– Israel continue building in the “large settlement blocs” within the security barrier, which INSS assumes will remain part of Israel in any future agreement, but freeze all construction in, and government support of, Jewish communities beyond the barrier.

– In order to avoid the fatal errors of the Disengagement, the IDF will not totally withdraw from the territory beyond the security barrier but will maintain “operational freedom of action throughout all of Judea-Samaria, from the Jordan River westward.”

– Israel unilaterally “transfer the authority for security in Area B [today under Israel’s authority] to the Palestinians”—the same folk whose “extreme [Judeophobic] ideology” precludes any peaceable resolution—see above.

– Israel unilaterally “allot up to 25% of Judea-Samaria from Area C [today under civilian and security control of Israel] for the development of infrastructure and economic projects to promote the Palestinian economy”. (This is almost 40 percent of Area C, which comprises 63 percent of Judea-Samaria.)

Some trenchant questions

From its published material is not quite clear how, and where, INSS envisions the IDF deploying in order to maintain “operational freedom of action throughout all of Judea-Samaria, from the Jordan River westward.” However, in one of the appendices that accompany the “plan,” we read: “The IDF will deploy in the external envelop of Judea-Samaria, reserve for itself the right of operational freedom of action in the Palestinian areas and continue to be responsible for security until some other [unspecified] arrangement is attained.

This, of course raises, several trenchant and unanswered questions.

For example, who is supposed to ensure the safety and security of the Jewish communities in those portions of Area C beyond the barrier, and how is this to be carried out. If the IDF is deployed in the “external envelop” of Judea-Samaria, as implied, how will the day-to-day security of these communities be preserved. Will they be left to fend for themselves—with the IDF forces being dispatched only after an attack is perpetrated—to pursue and punish rather than to preempt and prevent?

Or are they to be deployed within the territory beyond the barrier, over which Israel has forfeited any claim to sovereignty—exposing themselves to danger of attack, in order to patrol and protect doomed Jewish communities, destined to shrivel and expire?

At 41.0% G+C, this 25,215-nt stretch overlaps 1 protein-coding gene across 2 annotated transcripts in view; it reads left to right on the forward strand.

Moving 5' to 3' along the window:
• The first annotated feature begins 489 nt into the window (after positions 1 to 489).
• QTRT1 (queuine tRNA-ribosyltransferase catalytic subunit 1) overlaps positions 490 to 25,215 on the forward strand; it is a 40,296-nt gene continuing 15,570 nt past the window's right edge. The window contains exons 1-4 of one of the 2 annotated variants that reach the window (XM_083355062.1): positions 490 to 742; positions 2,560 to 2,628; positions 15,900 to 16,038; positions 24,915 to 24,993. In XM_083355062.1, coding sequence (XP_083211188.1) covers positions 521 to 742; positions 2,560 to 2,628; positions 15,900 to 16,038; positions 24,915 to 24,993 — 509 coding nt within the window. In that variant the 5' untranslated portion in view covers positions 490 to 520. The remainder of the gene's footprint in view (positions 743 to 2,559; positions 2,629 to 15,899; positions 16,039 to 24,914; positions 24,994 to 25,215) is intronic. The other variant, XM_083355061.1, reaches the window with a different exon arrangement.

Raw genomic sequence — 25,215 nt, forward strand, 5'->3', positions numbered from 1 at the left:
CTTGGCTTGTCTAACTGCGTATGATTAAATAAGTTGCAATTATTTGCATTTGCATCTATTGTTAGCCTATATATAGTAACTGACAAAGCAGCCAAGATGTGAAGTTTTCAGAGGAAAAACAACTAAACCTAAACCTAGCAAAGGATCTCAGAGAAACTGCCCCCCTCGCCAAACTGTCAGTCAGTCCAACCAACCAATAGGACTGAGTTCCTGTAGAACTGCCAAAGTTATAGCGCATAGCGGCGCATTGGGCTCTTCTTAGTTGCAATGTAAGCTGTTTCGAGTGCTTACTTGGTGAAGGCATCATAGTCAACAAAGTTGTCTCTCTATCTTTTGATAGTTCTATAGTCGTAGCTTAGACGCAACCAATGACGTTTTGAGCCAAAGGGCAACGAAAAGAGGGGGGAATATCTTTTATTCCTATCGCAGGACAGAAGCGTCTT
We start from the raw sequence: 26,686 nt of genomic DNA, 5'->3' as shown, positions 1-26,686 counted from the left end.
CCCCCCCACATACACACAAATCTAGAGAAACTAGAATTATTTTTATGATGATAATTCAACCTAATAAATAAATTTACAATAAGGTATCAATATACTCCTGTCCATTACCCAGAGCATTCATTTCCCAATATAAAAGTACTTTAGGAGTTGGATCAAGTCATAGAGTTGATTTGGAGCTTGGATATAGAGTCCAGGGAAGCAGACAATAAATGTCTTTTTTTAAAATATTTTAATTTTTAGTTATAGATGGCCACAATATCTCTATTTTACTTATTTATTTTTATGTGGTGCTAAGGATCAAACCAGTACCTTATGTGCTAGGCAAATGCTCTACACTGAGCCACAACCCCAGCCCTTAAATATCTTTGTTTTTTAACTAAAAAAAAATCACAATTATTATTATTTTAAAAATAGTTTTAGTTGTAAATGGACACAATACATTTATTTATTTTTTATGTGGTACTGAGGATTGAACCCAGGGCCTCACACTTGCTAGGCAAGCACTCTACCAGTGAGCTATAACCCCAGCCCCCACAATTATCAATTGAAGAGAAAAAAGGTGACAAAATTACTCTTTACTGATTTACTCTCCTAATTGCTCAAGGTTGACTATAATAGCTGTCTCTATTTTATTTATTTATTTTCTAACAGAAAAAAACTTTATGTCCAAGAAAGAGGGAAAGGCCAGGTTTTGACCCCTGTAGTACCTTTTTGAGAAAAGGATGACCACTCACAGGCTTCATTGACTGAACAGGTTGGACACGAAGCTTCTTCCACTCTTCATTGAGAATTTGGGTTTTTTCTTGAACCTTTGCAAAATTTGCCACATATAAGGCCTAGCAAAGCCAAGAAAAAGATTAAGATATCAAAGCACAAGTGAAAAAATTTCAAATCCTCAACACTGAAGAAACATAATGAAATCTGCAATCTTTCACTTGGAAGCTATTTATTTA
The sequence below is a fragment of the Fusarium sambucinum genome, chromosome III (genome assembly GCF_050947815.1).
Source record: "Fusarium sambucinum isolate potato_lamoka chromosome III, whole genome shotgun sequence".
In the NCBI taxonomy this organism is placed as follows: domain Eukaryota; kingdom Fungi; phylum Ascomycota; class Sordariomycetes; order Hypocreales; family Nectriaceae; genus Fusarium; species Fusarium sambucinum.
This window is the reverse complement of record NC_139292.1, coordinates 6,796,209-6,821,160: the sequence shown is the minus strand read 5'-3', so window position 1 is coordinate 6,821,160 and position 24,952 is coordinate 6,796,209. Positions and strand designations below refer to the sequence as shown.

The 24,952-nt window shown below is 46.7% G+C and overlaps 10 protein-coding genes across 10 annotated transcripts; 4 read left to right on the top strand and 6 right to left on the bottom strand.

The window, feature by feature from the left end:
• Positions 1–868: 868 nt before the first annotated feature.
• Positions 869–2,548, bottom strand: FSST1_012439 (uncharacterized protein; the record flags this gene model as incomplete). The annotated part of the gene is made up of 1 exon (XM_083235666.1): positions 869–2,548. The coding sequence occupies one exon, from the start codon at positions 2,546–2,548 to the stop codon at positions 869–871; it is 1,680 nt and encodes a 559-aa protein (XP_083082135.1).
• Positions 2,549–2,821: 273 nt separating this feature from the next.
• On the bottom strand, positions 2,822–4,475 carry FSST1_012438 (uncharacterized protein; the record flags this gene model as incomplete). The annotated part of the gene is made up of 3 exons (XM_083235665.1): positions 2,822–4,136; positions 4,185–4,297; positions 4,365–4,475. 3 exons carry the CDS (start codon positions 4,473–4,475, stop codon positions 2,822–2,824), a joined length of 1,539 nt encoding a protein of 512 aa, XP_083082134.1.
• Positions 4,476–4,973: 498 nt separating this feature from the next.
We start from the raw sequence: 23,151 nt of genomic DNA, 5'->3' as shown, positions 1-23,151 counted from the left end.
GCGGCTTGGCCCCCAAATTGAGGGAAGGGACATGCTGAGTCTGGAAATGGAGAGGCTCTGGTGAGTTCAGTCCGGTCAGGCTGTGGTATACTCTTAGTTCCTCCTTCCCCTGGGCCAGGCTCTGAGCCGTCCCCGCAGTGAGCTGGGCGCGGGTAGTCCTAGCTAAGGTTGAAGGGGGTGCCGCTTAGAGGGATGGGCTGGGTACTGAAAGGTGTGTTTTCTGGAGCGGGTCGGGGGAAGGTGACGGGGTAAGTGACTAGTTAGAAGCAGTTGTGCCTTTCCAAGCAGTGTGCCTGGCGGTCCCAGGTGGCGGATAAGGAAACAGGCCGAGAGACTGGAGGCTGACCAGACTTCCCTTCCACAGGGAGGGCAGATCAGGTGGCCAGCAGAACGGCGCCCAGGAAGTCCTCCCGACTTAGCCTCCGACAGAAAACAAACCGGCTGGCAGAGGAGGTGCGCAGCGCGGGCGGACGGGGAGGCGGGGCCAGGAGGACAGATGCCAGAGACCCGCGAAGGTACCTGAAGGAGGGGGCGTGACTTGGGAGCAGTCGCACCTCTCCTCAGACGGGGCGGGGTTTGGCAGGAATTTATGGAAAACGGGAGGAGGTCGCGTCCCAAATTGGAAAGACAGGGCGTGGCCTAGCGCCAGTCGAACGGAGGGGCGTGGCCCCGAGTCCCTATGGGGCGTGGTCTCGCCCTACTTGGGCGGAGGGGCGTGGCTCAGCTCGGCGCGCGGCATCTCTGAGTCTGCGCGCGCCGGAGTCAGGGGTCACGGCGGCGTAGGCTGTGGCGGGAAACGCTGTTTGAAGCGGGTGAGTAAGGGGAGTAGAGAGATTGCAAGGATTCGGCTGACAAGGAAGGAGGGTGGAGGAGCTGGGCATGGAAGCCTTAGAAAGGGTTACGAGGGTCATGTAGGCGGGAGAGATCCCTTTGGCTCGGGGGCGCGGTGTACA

A formula for open-ended ‘occupation’

This latter possibility is clearly untenable and will, sooner rather than later, precipitate irresistible pressures, both domestic and international, for Israel to evacuate its forces—and its unprotected communities, without any quid-pro-quo from the Palestinian side.

Indeed, INSS’s pretentions to address the errors of the 2005 Disengagement by refraining from full IDF withdrawal from territory it excludes from Israel’s final borders, only underscore its fatal flaws and just how poorly thought out it is.

For, it means that, by Israel’s own admission, any territory beyond the barrier in which the IDF is deployed, will, in a stroke, be converted from “disputed territory” to “occupied territory,” and the IDF from a “defense force” to an “occupying force.”

Accordingly, all the Palestinians need to do to ensnare the IDF in what will inevitably become an impossible impasse is…well, nothing. All they need to do is refrain from reaching any agreement and wait—until mounting IDF casualties in a “foreign land” create increasing domestic pressure to “bring our boys back home”; and growing international impatience with open-ended “occupation” creates growing external pressure, making continued IDF deployment no longer tenable—and withdrawal becomes unavoidable, without any permanent settlement or concrete, sustainable security arrangements.

Unilateral disengagement in slow motion

Although the INSS protests that its “plan” is not a repetition of the disastrous unilateral “disengagement” from Gaza, it is in fact, precisely that—executed in stages, rather than in one fell swoop.

Thus, instead of immediately demolishing the Jewish communities, INSS proposes strangling them—and letting them wither and die. Instead of proactively giving the IDF orders to withdraw, INSS proposes creating conditions that would make its deployment unsustainable. But in the final analysis the result would be the same—the removal of any Jewish civilian and military presence beyond the security barrier.